Evol Ecol Res 15: 437-451 (2013) Full PDF if your library subscribes.
Can ecotypic differences in male courtship behaviour be explained by visual cues provided by female threespine stickleback?
Lily C. Hughes, Susan A. Foster and John A. Baker
Department of Biology, Clark University, Worcester, Massachusetts, USA
Correspondence: L.C. Hughes, Department of Biological Sciences, The George Washington University, Washington, DC 20052, USA.
Background: Research on the evolution of reproductive isolation concentrates on an evaluation of the probability of mating within and between species with little attention to the role of male and female mate choice in the process. Male threespine stickleback, as well as females, select mates but male choice behaviour is poorly understood. Male threespine stickleback use visual cues in courting females, and have been shown to prefer females with more distended abdomens, which may indicate higher fecundity.
Question: Do male threespine stickleback from divergent allopatric populations prefer females of their own ecotype using visual cues from live females?
Hypothesis: Males will court females of their own ecotype more vigorously than they do females of the other ecotype. Males will also prefer females who are more fecund.
Organisms: Allopatric populations of anadromous, benthic, and limnetic threespine stickleback.
Methods: We presented males with the opportunity to court two females, one from a benthic population and one from a limnetic population. During 5-min trials, we recorded the following behaviours: zigzags, direct approaches, and the time a male spent following each female.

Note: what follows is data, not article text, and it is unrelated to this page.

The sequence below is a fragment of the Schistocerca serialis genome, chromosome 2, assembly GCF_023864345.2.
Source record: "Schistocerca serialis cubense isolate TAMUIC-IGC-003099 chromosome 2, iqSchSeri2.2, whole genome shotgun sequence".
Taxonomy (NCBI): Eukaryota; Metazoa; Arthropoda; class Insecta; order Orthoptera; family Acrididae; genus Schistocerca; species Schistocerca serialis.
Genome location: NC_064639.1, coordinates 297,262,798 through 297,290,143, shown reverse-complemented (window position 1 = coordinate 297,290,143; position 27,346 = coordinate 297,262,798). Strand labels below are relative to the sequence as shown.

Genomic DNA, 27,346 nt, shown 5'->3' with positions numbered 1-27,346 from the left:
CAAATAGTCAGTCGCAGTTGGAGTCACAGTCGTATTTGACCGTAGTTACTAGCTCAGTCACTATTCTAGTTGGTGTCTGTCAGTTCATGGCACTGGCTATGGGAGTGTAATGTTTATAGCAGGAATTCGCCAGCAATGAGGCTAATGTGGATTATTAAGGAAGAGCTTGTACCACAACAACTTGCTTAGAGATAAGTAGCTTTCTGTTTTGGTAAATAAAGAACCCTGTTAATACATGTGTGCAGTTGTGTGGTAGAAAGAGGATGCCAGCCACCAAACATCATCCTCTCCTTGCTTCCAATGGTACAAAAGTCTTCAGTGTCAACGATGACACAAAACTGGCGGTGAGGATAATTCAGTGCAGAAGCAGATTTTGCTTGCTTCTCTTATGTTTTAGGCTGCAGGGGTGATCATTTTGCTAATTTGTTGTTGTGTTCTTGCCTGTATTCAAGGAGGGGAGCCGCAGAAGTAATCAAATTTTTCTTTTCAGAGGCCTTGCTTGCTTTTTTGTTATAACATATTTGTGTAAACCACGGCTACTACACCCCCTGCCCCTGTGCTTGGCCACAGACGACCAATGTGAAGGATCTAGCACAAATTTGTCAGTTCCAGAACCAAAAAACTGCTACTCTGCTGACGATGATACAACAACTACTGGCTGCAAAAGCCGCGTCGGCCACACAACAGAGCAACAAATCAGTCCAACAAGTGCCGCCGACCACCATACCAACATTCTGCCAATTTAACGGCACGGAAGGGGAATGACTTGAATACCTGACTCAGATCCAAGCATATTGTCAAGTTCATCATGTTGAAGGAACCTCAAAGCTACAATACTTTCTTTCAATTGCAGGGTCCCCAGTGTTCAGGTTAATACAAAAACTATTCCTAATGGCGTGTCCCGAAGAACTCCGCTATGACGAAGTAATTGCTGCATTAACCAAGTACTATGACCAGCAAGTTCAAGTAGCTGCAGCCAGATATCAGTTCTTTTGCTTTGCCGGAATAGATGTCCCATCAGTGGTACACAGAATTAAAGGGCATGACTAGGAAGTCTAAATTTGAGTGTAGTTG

Results: Visual cues were not sufficient to elicit male courtship differences towards females of different ecotypes. However, contrary to expectations, males reduced their courtship toward females with a higher estimated fecundity.
Keywords: allopatric differentiation, ecological speciation, male mate choice, parallel evolution, threespine stickleback.
DOWNLOAD A FREE, FULL PDF COPY
IF you are connected using the IP of a subscribing institution (library, laboratory, etc.)
or through its VPN.
© 2013 Lily C. Hughes. All EER articles are copyrighted by their authors. All authors endorse, permit and license Evolutionary Ecology Ltd. to grant its subscribing institutions/libraries the copying privileges specified below without additional consideration or payment to them or to Evolutionary Ecology, Ltd. These endorsements, in writing, are on file in the office of Evolutionary Ecology, Ltd. Consult authors for permission to use any portion of their work in derivative works, compilations or to distribute their work in any commercial manner.
Subscribing institutions/libraries may grant individuals the privilege of making a single copy of an EER article for non-commercial educational or non-commercial research purposes. Subscribing institutions/libraries may also use articles for non-commercial educational purposes by making any number of copies for course packs or course reserve collections. Subscribing institutions/libraries may also loan single copies of articles to non-commercial libraries for educational purposes.
All copies of abstracts and articles must preserve their copyright notice without modification.